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The Saratoga Falcon

The Saratoga Falcon

New CBI teacher aims to encourage inclusivity

CBI+teacher+Michelle+Nguyen+shows+students+how+to+order+food+and+behave+in+public+in+preparation+for+when+they+visit+Big+Burger+Basin.
Angela Tan
CBI teacher Michelle Nguyen shows students how to order food and behave in public in preparation for when they visit Big Burger Basin.

Having grown up in the multicultural community of north San Jose, new Community-Based Instruction (CBI) teacher Michelle Nguyen loves surrounding herself with diverse groups of students who are eager to learn.

Nguyen joined the school this year as a teacher and case manager within the CBI program, an individualized special education program that aims to build self-responsibility and support functional skills in students with varying abilities. As a case manager, Nguyen ensures that students who have an Individualized Education Program (IEP) receive the services they need. 

“One of the exceptional things about CBI is the inclusive community that provides an opportunity to help students build lifelong skills while learning academic content,” Nguyen said.

Nguyen earned her bachelor’s degree in occupational therapy at San Jose State University. She then pursued a master’s degree in education there with an emphasis in special education after deciding to narrow down her career focus to special needs. She wrote her master’s thesis on augmentative and alternative communication (AAC) and received her extensive needs credential from SJSU as well, which authorized her to teach K-12 students with moderate to severe disabilities such as autism and deaf-blindness.

Nguyen said her passion for teaching was ignited during her first job experience as a youth swim coach. 

“It helped me experience how rewarding it is to teach someone a lifelong skill and make an impact in their lives,” she said.

Having discovered her interest in helping children, Nguyen later worked in the Early Start program, a federally funded California service providing intervention for children with developmental and intellectual disabilities. For a short period, she also worked as a parent educator at an elementary school and then in postsecondary education before finally moving here to teach.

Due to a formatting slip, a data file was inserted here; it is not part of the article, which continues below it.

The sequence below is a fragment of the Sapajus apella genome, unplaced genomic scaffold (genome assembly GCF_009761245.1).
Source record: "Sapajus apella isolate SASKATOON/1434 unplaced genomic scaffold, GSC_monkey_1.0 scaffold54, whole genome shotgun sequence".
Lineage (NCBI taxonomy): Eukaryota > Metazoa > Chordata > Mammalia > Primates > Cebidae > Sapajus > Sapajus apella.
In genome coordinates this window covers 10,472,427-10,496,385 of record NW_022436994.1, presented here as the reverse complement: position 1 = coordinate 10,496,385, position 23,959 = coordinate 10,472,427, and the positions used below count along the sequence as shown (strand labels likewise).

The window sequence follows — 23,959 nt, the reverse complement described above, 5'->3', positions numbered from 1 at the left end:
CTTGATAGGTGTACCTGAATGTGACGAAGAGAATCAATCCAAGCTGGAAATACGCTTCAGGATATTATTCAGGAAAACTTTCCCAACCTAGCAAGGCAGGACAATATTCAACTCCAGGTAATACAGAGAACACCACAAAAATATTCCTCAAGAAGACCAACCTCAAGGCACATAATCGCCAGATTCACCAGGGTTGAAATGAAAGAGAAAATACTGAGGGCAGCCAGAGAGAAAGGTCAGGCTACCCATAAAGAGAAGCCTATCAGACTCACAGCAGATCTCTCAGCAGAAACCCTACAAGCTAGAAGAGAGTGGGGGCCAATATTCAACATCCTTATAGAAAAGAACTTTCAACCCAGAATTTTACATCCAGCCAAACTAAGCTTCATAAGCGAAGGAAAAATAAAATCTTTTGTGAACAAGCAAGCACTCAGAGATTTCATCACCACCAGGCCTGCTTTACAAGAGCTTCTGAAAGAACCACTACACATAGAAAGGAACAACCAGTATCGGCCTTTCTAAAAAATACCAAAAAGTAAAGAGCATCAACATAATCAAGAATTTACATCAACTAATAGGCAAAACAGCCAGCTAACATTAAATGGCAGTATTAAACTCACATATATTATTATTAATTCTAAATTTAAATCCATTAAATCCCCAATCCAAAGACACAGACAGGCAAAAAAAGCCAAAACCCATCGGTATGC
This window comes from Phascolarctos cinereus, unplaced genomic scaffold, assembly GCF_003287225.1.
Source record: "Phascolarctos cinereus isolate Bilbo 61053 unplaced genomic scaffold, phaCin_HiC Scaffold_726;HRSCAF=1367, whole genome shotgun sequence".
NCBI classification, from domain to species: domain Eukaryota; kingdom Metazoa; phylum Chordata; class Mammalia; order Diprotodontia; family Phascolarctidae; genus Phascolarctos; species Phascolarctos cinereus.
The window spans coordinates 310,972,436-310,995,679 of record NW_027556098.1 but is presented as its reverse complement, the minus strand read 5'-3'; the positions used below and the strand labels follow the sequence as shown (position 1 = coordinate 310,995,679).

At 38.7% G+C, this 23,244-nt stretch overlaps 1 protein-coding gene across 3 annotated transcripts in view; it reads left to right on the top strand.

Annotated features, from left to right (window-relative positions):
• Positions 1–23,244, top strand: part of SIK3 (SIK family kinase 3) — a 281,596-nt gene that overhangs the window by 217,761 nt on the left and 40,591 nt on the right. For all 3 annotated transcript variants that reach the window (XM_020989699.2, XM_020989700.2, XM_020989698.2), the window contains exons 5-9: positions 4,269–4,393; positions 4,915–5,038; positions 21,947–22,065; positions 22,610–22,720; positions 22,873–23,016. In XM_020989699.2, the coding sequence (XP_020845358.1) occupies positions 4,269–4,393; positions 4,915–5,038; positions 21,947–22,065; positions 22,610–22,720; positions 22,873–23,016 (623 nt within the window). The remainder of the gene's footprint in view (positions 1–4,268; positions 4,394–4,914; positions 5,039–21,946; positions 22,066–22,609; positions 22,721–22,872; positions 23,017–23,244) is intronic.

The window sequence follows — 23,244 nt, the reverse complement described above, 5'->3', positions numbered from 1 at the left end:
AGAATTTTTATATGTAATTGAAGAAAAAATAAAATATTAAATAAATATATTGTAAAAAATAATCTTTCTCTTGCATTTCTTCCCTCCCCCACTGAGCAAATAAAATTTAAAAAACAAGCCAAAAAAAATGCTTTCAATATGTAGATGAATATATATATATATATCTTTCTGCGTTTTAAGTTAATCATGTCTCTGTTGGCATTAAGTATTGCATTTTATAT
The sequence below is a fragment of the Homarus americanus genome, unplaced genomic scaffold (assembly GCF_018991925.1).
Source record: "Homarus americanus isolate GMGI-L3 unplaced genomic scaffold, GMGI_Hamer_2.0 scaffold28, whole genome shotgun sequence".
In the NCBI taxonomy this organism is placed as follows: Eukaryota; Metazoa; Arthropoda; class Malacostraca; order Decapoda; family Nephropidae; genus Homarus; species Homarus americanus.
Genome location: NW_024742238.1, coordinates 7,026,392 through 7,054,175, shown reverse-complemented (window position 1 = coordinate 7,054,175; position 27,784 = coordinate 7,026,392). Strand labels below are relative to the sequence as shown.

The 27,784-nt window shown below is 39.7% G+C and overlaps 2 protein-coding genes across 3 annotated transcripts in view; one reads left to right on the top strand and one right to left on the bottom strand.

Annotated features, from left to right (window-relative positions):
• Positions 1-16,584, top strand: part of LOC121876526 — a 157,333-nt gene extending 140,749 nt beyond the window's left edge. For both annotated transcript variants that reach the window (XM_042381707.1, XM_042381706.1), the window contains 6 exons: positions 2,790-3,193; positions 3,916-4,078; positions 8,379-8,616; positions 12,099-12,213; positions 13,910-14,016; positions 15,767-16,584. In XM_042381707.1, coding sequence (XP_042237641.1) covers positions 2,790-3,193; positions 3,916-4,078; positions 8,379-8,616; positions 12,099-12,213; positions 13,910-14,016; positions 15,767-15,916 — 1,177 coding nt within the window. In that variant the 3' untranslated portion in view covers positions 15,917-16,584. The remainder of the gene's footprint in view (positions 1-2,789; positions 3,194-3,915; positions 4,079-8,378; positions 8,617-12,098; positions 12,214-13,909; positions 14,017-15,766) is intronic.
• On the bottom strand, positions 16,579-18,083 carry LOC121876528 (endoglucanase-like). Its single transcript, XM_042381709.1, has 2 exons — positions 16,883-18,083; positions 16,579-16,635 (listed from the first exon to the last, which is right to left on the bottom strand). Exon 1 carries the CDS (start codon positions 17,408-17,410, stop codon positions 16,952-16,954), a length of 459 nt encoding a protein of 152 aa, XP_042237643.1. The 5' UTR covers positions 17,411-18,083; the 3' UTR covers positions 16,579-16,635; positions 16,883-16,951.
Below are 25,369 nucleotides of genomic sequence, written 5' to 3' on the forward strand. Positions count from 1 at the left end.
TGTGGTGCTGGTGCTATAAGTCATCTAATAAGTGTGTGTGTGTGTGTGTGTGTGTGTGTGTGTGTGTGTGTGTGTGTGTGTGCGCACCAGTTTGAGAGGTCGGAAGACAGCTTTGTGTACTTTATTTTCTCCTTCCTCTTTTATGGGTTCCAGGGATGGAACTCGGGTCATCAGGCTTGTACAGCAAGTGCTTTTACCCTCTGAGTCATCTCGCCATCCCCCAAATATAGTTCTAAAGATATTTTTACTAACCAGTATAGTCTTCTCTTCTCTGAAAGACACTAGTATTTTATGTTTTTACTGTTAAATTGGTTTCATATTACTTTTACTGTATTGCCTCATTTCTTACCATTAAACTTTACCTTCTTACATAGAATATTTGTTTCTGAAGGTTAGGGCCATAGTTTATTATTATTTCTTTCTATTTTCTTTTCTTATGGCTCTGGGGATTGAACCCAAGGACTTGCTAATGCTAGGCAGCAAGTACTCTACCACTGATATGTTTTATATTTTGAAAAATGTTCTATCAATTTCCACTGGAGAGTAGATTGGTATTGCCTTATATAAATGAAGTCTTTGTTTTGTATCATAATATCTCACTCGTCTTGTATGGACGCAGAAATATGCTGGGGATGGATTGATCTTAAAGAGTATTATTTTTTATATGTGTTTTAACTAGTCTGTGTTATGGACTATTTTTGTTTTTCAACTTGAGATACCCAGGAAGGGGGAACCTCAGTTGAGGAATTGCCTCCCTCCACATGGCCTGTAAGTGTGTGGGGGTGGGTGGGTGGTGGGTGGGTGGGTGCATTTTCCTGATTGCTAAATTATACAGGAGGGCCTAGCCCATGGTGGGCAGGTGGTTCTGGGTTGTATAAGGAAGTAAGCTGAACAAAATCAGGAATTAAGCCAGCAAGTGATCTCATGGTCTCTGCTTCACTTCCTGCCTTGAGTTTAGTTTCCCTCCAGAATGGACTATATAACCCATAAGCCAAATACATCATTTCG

In her job, Nguyen ensures that students have access to supportive community learning. She guides them through fun, interactive lessons that simulate everyday tasks such as catching the bus, crossing the street or shopping at a grocery store. 

“The students are still working on their independence, so our job is to find their abilities and strengths and help them learn in the classroom and also in the community,” Nguyen said.

Alongside the other CBI teachers on her team, Nguyen plans lessons that can readily adapt to the unpredictability of student schedules.

For example, many CBI students also attend some general education classes with the majority of students. Their schedules usually align with the Red and Blue Day block periods, but they typically only have two or three mainstream courses. Some of Nguyen’s students go to Spanish 2, Geometry, Orchestra or Choir, and then return to the CBI classroom for English, Math or to work on socio-emotional goals. 

Nguyen emphasizes that CBI students always come to school excited and ready to learn. They also love to interact with peers, which she said is helpful for actively developing their communication, personal responsibility and socio-emotional skills.

“If you see a CBI student in your class, I would encourage you to help them as much as you can and treat them as a friend,” Nguyen said. “Invite them to your social outings because they love being social, just as much as you guys.”

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